Dear Bruce: How Can I Talk My Son Out of a Name I Hope they Don’t Give My Grandchild?

Q: I hate a name my son is thinking of naming his baby. How can I talk him out of it?

A: If you want to have even the slightest chance of changing your son’s mind, accept the fact that naming their baby is the prerogative of your son and his wife. It’s not your call. Accept the fact that they will pick whatever name they like and that you will live with their choice. (Fighting a passive-aggressive battle about a name you don’t like is juvenile and undermines your credibility as the “adult in the relationship.”)

Next, change the way you frame the issue. Saying you “hate”‘ the name they are considering sets up a cataclysmic life and death battle. Instead, say that the name they seem high on “never would have occurred to you.” Notice how that lightens the stakes and implies that nuclear weapons won’t be used to settle the matter.

The goal of “talking your son out of” the name he likes is highly unrealistic. Lower your sights and lighten your rhetoric accordingly. Describe what you’d like to accomplish as: “introducing a different perspective,” or “planting the seed of a different idea.” See how that language is much less “win/lose”–hence much less “threatening?”

(Time for an anecdote: I had a relative who always had to be “right”–about everything. Although he was smart enough not to verbalize what he was thinking, what was running through his mind as he argued passionately for his point of view was: “I’m right. You’re wrong. You big dummy!” When he started arguing, people sensed he was trying to run over them with a bulldozer and leave them flat as pancakes in the middle of the road. So instead of considering what he had to say, most people would dig in stubbornly and cling to their initial position for dear life.)

Can you see how a “bulldozer strategy” like the one my relative used is the least effective rhetorical strategy possible? And now that I’ve told you this anecdote can you see why using language like “introducing a different perspective” or “planting the seed of a different idea” is much less threatening and confrontational and might open the door to change, if only because your son might be curious to discover what your new “perspective” or “idea” might be.

Now that you’ve increased the odds that you and your son will have a productive discussion, you are ready to provide some new perspectives and new ideas in the  form of blog posts I’ve written about a variety of issues that might be causing a conflict between you and your son. (Psychotherapists call it “bibliotherapy” when they “prescribe” books for their patients to read.  So perhaps we should call this approach “blogotherapy.”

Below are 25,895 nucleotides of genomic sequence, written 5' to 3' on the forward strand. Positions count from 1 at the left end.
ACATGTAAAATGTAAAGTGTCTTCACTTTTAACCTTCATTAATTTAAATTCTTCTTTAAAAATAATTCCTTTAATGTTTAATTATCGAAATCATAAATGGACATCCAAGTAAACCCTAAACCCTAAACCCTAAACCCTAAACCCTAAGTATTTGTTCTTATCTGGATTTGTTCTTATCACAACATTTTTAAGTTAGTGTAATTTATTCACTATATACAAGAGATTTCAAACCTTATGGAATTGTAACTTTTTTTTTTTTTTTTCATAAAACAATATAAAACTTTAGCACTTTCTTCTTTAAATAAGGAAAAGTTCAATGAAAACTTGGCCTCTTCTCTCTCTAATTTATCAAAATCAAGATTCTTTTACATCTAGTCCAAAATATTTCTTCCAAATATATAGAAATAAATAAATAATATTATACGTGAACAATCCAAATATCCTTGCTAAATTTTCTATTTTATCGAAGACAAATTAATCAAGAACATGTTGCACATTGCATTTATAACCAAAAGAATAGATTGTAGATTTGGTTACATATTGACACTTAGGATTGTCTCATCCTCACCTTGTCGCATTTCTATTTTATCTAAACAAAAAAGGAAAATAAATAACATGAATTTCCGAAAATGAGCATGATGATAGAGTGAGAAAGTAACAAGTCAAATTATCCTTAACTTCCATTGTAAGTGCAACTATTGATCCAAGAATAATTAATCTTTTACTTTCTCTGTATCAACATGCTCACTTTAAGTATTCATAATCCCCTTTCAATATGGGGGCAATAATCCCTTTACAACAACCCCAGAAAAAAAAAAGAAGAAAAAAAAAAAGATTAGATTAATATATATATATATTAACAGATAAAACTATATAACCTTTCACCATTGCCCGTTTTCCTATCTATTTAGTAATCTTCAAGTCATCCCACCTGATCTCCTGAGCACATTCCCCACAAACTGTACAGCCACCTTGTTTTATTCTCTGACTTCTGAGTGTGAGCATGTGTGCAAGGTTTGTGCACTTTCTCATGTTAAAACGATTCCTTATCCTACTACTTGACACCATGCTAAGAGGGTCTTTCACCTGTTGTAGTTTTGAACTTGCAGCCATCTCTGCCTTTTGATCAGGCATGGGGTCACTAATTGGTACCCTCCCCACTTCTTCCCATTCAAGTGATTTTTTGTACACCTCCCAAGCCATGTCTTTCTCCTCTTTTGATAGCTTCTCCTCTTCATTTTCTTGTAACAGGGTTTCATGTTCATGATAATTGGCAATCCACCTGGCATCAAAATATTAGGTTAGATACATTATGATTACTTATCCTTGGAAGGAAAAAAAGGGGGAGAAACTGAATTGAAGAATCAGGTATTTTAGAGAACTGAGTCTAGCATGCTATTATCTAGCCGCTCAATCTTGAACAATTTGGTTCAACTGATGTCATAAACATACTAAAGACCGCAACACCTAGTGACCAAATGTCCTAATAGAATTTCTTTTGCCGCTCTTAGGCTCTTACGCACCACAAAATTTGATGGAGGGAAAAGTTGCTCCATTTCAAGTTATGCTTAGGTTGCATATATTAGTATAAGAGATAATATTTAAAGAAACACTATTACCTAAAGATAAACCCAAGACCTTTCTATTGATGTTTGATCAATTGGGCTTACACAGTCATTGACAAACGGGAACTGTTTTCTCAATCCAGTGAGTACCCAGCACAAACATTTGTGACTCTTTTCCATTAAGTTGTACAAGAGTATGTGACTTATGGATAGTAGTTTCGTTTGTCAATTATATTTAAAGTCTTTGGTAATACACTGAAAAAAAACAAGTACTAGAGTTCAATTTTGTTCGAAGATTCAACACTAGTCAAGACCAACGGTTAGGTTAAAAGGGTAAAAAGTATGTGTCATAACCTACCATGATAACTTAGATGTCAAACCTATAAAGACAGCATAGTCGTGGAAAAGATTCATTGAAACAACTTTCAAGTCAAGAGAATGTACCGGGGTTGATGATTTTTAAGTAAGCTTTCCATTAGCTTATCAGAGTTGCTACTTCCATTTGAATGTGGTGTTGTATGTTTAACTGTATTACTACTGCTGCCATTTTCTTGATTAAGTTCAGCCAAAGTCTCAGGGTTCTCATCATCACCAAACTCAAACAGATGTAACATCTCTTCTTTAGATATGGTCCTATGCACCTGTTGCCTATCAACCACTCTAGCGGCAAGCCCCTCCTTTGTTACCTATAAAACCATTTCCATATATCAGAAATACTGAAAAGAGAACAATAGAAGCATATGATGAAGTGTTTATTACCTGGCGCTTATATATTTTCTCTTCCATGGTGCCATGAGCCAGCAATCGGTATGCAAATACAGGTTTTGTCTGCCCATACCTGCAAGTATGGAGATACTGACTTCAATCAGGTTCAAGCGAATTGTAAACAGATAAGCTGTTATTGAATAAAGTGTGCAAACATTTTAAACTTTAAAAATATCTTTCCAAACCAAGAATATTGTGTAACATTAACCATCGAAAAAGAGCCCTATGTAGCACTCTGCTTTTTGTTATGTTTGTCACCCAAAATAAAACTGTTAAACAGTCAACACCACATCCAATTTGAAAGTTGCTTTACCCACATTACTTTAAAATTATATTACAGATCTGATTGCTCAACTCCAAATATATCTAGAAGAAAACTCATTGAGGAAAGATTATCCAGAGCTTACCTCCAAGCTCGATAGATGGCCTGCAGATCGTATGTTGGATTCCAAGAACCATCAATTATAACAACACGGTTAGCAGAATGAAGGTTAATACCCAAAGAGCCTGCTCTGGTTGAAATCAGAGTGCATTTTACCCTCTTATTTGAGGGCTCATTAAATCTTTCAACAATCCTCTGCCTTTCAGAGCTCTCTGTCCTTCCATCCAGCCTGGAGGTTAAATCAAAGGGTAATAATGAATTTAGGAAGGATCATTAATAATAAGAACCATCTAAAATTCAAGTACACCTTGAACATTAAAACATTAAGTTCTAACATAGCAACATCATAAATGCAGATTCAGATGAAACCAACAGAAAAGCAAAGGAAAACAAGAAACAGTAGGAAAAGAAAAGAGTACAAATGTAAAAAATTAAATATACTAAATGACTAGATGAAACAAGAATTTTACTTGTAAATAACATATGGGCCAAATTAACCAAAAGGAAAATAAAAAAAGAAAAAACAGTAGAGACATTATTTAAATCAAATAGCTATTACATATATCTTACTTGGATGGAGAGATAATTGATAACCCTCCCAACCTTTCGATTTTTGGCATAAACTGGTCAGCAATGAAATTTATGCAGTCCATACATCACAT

If your son is considering a name that is highly unusual and may come across as strange, weird or uncomfortable, suggest he read “Why Unique Names Can Be a Hassle.” It describes a research project that asked people if they liked their own names. Many respondents who had been given unusual names didn”t like their names for a variety of good reasons.

If your son is considering a traditional name that seems boring or humdrum to you, suggest that he read “How to Find Charming, Uncommon Names for Your Baby.”

If your son has picked a name you think is for “losers” and you would like to steer him towards a name that will help his child succeed in life, suggest he read “How to Come Up With a 5-Star Name  for Your Baby.”

If you think your son has picked an “outrageous” name similar to names selected by celebrities, suggest he read “10 Mistakes That Have Caused The Biggest, Baddest Baby-Naming Blunders.”

If your son has picked a name so popular there are likely to be more than one child with the same name in your grandchild’s kindergarten class, suggest he read “How to Pick a Unique Version of a Popular Name.”

When you realize your son has made up his mind about a first name “that never would have occurred to you,” change the subject and suggest he read “Middle Naming: How to Pick a Useful Middle Name for Your Baby.” (One of the main purposes of a middle name is to act as a “back-up name” should the first name not work out.)

By using a blogotherapy strategy, it is no longer you against your son in a winner-take-all confrontation. You really are providing a new perspective in the form of articles I’ve written which may shed some new light on the subject. And that’s really all you can hope to do.

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